Professor Wertheimer has proposed that courts be allowed to hold producers strictly liable for product-related injuries, even though their products are not otherwise defective, as long as the overall risks associated with such products outweigh their benefits. However, this would subject the sellers of inherently dangerous products, such as cigarettes, to potentially devastating liability since their products cannot be made less dangerous. There are better ways to control the consumption of hazardous products if society wishes to do so.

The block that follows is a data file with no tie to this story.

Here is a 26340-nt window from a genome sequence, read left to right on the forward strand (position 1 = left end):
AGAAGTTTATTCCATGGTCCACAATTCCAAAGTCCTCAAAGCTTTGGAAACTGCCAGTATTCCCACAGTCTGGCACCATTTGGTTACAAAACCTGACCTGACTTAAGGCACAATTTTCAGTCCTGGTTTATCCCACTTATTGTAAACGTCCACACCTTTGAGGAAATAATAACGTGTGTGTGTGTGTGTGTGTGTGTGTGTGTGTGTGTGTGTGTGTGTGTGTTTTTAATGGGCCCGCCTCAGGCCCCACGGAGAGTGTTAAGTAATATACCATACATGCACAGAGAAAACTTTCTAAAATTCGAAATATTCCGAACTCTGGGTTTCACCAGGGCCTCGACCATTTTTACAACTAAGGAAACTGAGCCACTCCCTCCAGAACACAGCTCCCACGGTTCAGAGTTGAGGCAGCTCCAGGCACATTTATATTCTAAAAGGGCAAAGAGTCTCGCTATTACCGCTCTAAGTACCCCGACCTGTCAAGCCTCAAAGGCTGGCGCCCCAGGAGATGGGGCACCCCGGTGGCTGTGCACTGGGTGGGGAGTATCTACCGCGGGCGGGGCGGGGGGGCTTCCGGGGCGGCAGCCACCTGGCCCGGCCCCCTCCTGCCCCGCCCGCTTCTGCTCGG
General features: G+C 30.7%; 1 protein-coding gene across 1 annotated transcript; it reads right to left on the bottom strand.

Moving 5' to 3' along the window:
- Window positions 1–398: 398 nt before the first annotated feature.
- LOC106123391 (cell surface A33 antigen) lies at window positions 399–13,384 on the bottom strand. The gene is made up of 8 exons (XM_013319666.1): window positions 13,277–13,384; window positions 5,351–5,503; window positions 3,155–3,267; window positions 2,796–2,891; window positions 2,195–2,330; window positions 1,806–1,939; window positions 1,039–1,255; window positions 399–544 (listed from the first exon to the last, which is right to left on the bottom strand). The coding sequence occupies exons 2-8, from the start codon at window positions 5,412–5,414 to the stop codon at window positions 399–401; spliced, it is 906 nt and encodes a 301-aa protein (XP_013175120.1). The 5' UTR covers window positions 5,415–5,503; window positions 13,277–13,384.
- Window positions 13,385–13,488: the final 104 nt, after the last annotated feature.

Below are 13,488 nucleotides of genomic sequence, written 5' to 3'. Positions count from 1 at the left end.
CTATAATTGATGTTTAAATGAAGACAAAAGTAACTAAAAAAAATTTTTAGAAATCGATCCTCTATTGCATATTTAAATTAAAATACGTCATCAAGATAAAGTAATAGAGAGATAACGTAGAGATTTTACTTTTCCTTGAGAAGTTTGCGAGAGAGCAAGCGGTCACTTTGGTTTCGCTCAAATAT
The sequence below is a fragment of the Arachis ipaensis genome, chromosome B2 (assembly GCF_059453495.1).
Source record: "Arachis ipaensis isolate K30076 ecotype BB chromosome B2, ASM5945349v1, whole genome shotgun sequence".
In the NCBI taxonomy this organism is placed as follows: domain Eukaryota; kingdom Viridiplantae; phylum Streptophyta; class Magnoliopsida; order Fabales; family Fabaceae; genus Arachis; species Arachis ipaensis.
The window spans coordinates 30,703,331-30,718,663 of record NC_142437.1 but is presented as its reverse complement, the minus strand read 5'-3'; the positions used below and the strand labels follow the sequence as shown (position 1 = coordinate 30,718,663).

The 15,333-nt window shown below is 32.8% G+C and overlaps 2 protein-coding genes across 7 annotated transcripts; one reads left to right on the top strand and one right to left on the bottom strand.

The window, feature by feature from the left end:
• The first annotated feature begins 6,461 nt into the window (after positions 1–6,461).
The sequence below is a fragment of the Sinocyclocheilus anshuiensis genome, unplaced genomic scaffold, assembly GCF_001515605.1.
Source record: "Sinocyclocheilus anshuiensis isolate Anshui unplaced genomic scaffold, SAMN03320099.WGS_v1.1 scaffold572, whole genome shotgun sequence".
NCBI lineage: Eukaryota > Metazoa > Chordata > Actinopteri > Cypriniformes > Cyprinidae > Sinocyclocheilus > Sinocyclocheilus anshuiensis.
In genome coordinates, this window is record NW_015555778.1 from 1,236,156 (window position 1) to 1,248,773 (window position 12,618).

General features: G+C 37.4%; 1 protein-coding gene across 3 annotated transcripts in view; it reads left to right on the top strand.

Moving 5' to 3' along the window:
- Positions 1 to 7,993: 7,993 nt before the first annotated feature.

Part I of this article discusses the scope and purpose of the defect requirement in section 402A and in the proposed Restatement (Third) of Torts. Part II examines the concept of product category liability and chronicles its universal rejection by the courts. Part III analyzes various policy arguments for and against categorical liability. Part IV considers some of the problems associated with using tort law to regulate product safety. Finally, Part V identifies some alternatives to an expansion of tort liability.
Richard C. Ausness, Product Category Liability: A Critical Analysis, 24 N. Ky. L. Rev. 423 (1997).